The problem with training/school settings is they can make it difficult to inject combat and peril scenarios but the authors create a realistic training simulation tailored to his setting, much as Orson Scott Card did in Ender’s Game. Part simulation, part entertainment arena, Jessup and Zee witness the top knights deliver a masterclass in combat technique around the mid-point of the book. As a reader you feel sure this is a foreshadowing of Zee and Jessup taking their own turn in the simulation arena, but the plot twists to address that reader expectation in a somewhat subversive way.
While Zee and Jessup take centre stage, the book gives us glimpses into the lives of a host of peripheral characters offering either cryptic Dumbeldore-ish encouragement, or malicious Malfoy-ish opposition. The school setting breeds its bullies and fans the flames of prejudice and there is even a Hagrid-esque beast master who takes great interest in Jessup’s powers and development. In the naming of some of these characters Ashton and Estes take inspiration from the fantasy community with many names resonant of past SPFBO judges or contenders which brought a smile to my lips without being unduly distracting.
While the champions may epitomise the heroic ideal in body and spirit, there are some less favoured characters, for example the dragon trainee hindered by a club foot and Zee himself has an asthma-like complaint – though the underlying cause is linked to one of the book’s more dramatic plot twists.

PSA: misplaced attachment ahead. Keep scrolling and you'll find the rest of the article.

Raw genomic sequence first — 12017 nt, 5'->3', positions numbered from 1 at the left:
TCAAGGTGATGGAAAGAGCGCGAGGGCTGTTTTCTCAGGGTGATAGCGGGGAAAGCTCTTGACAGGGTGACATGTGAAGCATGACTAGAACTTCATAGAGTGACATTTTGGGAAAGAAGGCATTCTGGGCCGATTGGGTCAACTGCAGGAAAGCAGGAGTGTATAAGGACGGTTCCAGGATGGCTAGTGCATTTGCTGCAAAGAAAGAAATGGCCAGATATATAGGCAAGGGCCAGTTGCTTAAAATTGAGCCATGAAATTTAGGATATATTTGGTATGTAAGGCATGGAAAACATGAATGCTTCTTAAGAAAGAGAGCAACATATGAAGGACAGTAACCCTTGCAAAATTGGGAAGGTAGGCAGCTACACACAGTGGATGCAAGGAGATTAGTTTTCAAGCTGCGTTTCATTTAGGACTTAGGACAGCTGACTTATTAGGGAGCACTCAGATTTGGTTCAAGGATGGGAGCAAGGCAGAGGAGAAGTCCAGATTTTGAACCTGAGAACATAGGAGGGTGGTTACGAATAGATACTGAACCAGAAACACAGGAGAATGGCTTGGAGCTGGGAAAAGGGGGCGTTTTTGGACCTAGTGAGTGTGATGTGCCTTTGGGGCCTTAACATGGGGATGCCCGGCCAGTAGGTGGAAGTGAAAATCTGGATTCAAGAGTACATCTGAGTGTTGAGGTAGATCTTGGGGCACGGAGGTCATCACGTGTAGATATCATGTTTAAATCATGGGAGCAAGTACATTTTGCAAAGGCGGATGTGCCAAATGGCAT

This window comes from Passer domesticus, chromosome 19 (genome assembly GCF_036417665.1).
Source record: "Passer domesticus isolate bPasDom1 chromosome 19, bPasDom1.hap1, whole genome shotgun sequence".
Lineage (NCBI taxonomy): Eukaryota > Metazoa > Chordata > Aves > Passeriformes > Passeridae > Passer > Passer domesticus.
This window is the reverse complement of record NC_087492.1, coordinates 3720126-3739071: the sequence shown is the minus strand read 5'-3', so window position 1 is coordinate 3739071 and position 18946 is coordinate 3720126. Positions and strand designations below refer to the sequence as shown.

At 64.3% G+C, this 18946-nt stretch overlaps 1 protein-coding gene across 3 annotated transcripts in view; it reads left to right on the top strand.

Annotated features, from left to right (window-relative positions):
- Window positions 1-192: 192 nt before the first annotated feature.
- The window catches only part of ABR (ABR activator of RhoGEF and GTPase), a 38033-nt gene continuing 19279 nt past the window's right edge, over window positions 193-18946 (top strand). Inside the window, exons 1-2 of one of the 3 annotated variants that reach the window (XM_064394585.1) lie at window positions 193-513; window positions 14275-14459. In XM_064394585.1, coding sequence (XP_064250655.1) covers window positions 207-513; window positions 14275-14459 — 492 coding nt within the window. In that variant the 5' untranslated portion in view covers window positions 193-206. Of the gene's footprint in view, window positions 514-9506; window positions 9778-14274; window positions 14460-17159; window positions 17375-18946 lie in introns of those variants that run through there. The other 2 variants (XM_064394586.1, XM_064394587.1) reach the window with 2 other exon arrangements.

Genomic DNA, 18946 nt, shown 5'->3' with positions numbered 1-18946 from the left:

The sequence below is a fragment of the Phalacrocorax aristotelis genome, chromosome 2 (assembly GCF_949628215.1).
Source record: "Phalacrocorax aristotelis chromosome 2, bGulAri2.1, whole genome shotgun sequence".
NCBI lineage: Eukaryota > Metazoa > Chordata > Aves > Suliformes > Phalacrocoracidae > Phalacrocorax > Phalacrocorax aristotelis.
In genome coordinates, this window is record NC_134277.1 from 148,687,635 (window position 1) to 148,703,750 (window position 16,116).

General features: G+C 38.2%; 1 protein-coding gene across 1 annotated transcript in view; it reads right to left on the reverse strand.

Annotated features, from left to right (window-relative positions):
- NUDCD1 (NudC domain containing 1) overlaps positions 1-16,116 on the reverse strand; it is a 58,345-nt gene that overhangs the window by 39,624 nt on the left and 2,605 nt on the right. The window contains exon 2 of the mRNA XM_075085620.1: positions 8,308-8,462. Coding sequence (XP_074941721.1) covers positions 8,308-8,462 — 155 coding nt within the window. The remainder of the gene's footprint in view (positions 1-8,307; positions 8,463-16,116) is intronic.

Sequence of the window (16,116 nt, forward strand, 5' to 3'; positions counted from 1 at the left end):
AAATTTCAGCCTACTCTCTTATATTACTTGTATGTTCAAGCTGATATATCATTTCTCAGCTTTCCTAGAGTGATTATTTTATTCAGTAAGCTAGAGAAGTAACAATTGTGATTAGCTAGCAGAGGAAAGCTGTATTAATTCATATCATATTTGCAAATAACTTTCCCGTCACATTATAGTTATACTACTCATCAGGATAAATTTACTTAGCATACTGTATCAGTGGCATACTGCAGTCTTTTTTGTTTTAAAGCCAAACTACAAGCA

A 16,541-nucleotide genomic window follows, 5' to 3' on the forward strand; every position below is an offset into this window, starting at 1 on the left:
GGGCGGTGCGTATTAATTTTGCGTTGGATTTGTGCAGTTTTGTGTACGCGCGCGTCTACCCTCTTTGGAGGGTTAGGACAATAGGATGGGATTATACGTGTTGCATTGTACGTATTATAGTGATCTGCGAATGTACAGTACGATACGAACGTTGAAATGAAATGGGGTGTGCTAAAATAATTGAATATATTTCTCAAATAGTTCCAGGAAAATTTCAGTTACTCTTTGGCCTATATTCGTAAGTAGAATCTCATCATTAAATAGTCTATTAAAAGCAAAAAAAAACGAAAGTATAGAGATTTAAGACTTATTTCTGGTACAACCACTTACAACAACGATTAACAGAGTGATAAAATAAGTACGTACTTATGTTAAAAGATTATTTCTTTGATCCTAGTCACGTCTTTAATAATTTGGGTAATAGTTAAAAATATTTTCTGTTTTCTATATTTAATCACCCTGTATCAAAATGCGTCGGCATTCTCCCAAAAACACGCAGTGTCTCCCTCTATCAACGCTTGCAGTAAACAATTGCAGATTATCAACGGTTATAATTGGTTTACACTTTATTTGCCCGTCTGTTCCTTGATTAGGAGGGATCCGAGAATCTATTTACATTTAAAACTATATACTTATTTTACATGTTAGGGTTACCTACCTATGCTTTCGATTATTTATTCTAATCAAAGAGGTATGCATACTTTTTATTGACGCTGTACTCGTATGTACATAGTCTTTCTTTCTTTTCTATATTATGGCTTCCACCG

The watery nature of the world emphasises the role of ships for trade and warfare. While one can assume that these dragons are not of Smaug or Glaurung proportions, I did wonder – as with Temeraire – at how huge dragons and cramped shipboard quarters could be reconciled. At one point we board a wooden ship large enough (over 1000 feet long) to rival a Forrestal class Aircraft carrier (1067 feet), and even then the interior accommodation makes one think the vessel must have some Tardis like qualities!
The progression fantasy elements feature heavily with Jessup and Zee learning and developing their skills and capabilities such that in places the magical environment takes the place of the conventional antagonist. At these times the focus falls on Zee and Jessup’s struggles for mastery and progression against an indifferent rather than an active opposition. However, beyond those relatively solitary self-explorations lie friends and enemies and enemies who become friends in the best traditions of conflict driven fantasy. While neither bullies nor supporters are particularly subtle or nuanced in how they express their characters, they do help keep the story rattling along and rising above a simple catalogue of skill acquisition. The final section of the book takes a detour into a very high stakes adventure that offers Zee and Jessup a chance to shine, while also setting up some mysteries and opportunities for subsequent books to explore.
Elements of Kraken Rider Z inevitably dwell on progression aspects, or pursue familiar tropes of bonded dragon rider pairs, or training school politics. However, the authors bring enough inventivity and mad-cap magic action to make Kraken Rider Z an enjoyable read simply as pure fantasy.